Full text: Wilkins, John: A discovery of a new world

That the Earth may be a Planet. tilia, not ſuch curioſities of Nature as are
not eaſily apprehended.

2. ’Tis not only beſides that which is the
chief purpoſe of theſe places, but it might
happen alſo to be ſomewhat oppoſite unto
it. For Men being naturally unapt to be-
lieve any thing that ſeems contrary to their
ſenſes, might upon this begin to queſtion
the Authority of that Book which affirmed
it, or at leaſt to wreſt Scripture ſome wrong
way, to force it to ſome other ſence which
might be more agreeable to their own falſe
Imagination. Tertullian tells us of ſome Hereticks, who when they were plainly con-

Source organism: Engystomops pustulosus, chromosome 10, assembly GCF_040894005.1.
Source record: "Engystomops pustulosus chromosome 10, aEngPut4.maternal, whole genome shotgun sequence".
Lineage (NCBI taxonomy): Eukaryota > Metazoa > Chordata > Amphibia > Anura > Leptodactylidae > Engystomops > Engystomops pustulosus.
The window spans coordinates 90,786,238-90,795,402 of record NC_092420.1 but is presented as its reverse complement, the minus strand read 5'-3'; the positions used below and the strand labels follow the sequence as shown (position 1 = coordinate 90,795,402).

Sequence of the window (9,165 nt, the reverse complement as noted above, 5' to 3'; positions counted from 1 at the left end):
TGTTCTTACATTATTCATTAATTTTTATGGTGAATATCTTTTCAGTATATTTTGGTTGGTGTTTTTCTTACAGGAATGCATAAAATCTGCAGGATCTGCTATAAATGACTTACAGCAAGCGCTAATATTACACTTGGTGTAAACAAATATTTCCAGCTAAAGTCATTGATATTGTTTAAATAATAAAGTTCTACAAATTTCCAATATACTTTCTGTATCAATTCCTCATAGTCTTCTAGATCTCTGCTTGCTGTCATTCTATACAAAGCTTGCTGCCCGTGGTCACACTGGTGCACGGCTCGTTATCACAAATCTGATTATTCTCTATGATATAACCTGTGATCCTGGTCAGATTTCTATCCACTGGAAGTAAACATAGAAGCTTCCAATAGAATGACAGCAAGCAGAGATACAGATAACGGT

futed out of any Scripture, would preſently
accuſe thoſe Texts or Books to be Fallible,
and of no Authority; and rather yield
Scripture to be erroneous, than forgo thoſe
Tenents for which they thought there was
ſo good reaſon. So likewiſe might it have
been in theſe Points, which ſeem to bear in
them ſo much contradiction to the ſenſes
and common opinion: and therefore ’tis
excellent advice ſet down by S. Auſtin; Quod nibil credere de re obſcurá temere debe-
mus, ne forte quod postea veritas patefecerit,
quamvis libris ſanctis, ſive Teſtamenti veteris,
ſive novi, nullo modo eſſe poſſit adverſum, ta-
men propter amorem noſtri erroris oderimus: That we ſhould not haſtily ſettle our Opi-
nions concerning any obſcure matter, leſt
afterwards, the Truth being diſcovered,
(which however it may ſeem, cannot be
repugnant to any thing in Scripture) we


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